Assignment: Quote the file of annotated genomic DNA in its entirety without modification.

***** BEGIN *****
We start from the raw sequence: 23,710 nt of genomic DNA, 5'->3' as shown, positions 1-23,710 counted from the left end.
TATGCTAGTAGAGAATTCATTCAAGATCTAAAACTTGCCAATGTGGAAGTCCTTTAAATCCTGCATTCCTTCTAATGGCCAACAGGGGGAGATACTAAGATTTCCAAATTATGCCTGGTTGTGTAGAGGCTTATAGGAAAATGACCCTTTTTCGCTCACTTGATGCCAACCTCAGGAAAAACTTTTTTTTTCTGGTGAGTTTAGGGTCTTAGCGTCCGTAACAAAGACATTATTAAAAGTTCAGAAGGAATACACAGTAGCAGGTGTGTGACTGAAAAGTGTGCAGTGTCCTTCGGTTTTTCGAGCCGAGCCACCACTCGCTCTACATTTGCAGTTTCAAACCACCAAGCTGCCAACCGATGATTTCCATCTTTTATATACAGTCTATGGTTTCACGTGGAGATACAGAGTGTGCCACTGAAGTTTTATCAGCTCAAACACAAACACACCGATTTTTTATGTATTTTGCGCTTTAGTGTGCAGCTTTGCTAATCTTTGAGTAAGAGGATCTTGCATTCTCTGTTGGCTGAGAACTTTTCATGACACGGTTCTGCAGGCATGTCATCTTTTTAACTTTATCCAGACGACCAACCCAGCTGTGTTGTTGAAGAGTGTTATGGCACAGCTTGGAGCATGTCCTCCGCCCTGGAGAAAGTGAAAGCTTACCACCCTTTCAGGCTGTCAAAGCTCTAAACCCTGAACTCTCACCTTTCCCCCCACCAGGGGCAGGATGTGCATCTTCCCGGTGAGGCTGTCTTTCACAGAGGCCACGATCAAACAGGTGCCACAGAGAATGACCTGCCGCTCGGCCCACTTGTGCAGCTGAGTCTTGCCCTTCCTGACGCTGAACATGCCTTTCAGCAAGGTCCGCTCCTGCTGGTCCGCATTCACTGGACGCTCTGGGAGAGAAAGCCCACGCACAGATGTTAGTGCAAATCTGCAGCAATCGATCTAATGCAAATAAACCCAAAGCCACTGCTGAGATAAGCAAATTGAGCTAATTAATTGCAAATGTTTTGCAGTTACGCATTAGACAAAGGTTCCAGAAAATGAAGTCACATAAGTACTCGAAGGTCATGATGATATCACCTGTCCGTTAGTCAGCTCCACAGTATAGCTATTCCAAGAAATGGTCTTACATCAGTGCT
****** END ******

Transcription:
We start from the raw sequence: 23,710 nt of genomic DNA, 5'->3' as shown, positions 1-23,710 counted from the left end.
TATGCTAGTAGAGAATTCATTCAAGATCTAAAACTTGCCAATGTGGAAGTCCTTTAAATCCTGCATTCCTTCTAATGGCCAACAGGGGGAGATACTAAGATTTCCAAATTATGCCTGGTTGTGTAGAGGCTTATAGGAAAATGACCCTTTTTCGCTCACTTGATGCCAACCTCAGGAAAAACTTTTTTTTTCTGGTGAGTTTAGGGTCTTAGCGTCCGTAACAAAGACATTATTAAAAGTTCAGAAGGAATACACAGTAGCAGGTGTGTGACTGAAAAGTGTGCAGTGTCCTTCGGTTTTTCGAGCCGAGCCACCACTCGCTCTACATTTGCAGTTTCAAACCACCAAGCTGCCAACCGATGATTTCCATCTTTTATATACAGTCTATGGTTTCACGTGGAGATACAGAGTGTGCCACTGAAGTTTTATCAGCTCAAACACAAACACACCGATTTTTTATGTATTTTGCGCTTTAGTGTGCAGCTTTGCTAATCTTTGAGTAAGAGGATCTTGCATTCTCTGTTGGCTGAGAACTTTTCATGACACGGTTCTGCAGGCATGTCATCTTTTTAACTTTATCCAGACGACCAACCCAGCTGTGTTGTTGAAGAGTGTTATGGCACAGCTTGGAGCATGTCCTCCGCCCTGGAGAAAGTGAAAGCTTACCACCCTTTCAGGCTGTCAAAGCTCTAAACCCTGAACTCTCACCTTTCCCCCCACCAGGGGCAGGATGTGCATCTTCCCGGTGAGGCTGTCTTTCACAGAGGCCACGATCAAACAGGTGCCACAGAGAATGACCTGCCGCTCGGCCCACTTGTGCAGCTGAGTCTTGCCCTTCCTGACGCTGAACATGCCTTTCAGCAAGGTCCGCTCCTGCTGGTCCGCATTCACTGGACGCTCTGGGAGAGAAAGCCCACGCACAGATGTTAGTGCAAATCTGCAGCAATCGATCTAATGCAAATAAACCCAAAGCCACTGCTGAGATAAGCAAATTGAGCTAATTAATTGCAAATGTTTTGCAGTTACGCATTAGACAAAGGTTCCAGAAAATGAAGTCACATAAGTACTCGAAGGTCATGATGATATCACCTGTCCGTTAGTCAGCTCCACAGTATAGCTATTCCAAGAAATGGTCTTACATCAGTGCT